MMJ patients, taxes rise; state unveils 'seed to sale' system; more 


A strong September

After hitting a calendar-year low of 14,388 patients in May, the number of people in El Paso County on Colorado's medical-marijuana registry hit a high of 15,591 as of Sept. 30, the most recent numbers available. That's good enough for 14 percent of all patients statewide, second only to Denver County's 17 percent.

Statewide totals reflect a similar dip and rebound: 112,862 Coloradans are listed on the registry as of September, as opposed to 105,886 in May.

The numbers will continue to be interesting to watch as recreational marijuana takes off in some places, including Denver, and people possibly decide there's no reason to either be listed somewhere or pay an application fee for the pleasure.

Of course, the latter might be changed this week by the Colorado Board of Health, which meets at 10 a.m. on Wednesday, Dec. 18, on the issue. The advocating Cannabis Therapy Institute say the state should eliminate any fee until it can guarantee patient privacy from unauthorized access by other departments.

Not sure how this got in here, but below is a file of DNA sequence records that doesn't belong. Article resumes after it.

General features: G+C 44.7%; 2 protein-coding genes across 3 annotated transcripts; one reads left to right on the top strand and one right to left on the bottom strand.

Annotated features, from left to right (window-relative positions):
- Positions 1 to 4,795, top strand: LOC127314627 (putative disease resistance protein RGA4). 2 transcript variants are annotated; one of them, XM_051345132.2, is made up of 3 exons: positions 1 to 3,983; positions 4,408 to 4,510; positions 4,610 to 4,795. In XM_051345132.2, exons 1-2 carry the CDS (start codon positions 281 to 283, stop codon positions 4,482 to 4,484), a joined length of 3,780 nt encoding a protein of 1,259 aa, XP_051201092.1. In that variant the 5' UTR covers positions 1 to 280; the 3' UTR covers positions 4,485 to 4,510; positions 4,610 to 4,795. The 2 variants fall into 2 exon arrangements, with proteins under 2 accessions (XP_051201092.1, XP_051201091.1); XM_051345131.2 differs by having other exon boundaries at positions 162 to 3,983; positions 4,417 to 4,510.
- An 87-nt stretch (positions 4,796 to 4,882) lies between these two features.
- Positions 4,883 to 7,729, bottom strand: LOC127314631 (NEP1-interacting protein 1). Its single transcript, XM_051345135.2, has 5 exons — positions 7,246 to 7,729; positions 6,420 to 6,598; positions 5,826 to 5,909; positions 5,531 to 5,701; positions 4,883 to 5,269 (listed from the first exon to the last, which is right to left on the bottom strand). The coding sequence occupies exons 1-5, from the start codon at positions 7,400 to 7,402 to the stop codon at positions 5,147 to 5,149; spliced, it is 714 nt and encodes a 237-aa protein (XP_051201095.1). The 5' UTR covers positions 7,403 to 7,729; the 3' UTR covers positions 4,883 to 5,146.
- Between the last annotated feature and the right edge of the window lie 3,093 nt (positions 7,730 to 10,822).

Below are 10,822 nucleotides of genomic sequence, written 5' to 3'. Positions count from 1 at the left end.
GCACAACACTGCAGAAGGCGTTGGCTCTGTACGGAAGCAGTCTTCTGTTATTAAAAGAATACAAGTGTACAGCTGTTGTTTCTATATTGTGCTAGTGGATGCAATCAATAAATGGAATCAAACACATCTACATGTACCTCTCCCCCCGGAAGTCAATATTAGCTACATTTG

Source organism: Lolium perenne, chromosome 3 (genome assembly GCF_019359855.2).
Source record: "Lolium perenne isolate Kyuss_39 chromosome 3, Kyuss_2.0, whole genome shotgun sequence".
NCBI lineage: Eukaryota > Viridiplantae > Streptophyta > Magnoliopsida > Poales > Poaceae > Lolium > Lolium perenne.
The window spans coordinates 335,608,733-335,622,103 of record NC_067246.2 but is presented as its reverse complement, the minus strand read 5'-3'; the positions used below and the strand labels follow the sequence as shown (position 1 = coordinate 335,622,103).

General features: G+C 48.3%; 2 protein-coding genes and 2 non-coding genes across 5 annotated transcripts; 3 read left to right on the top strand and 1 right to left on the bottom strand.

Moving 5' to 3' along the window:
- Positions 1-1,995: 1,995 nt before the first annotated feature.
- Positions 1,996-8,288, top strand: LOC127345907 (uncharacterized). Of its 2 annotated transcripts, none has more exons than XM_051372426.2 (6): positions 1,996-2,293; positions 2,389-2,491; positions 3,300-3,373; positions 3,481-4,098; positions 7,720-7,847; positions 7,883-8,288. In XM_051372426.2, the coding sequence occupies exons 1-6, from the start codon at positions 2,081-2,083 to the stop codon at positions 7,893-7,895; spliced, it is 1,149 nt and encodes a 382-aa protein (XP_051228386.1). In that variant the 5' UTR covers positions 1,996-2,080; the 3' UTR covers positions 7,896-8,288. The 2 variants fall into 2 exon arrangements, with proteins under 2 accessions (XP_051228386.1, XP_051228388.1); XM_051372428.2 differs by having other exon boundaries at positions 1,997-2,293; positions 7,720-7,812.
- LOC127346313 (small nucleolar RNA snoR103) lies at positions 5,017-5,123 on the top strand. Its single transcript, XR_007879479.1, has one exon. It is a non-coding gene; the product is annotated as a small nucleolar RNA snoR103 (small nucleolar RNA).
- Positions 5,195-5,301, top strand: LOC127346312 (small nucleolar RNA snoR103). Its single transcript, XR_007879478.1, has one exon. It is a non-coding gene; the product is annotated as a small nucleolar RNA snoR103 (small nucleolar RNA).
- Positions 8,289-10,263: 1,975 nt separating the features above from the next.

In other news, the city of Colorado Springs collected $122,295 in marijuana-related sales tax in September, slightly down from last month's all-time high of $126,948 but an improvement of 29.75 percent over September 2012.

Seed to something

Last Wednesday, the Colorado Department of Revenue finally unveiled its much-vaunted "seed to sale" tracking system that was partially completed in recent years, then derailed by a lack of funding. Called Marijuana Inventory Tracking Solutions (MITS), the system uses radio frequency identification (RFID) tags and was developed by Florida-based Franwell Inc.

As the Denver Post noted, some center owners are upset that it uses expensive proprietary tags, and is currently incompatible with some inventory programs commonly in use. Regardless, as the Marijuana Enforcement Division notes in bold on its website, "You must complete training and have all of your mits account activated and functional by December 31, 2013."

Keef crumbs

• Opening with a graphic that says, "It is illegal to consume marijuana in public," the city of Denver released a website that seems mostly designed to tell tourists what they can't do: colorado.gov/marijuanainfodenver.

• On Saturday, Dec. 21, Studio A64 (332 E. Colorado Ave., studioa64.com, $5) will host "an evening of peaceful revolutionary hip hop ... for the socially conscious and Zenmatic-ly aware." Starting at 6 p.m., MC Tom, MC Gibberish and others will perform.

Club 710 (360 Winters Drive, 321/626-9469) looks to hit the holiday spirit at 7:10 p.m., Sunday, Dec. 22. Then, you'll find vaporizers, dabs and gifts. Tickets are $10 to $20.


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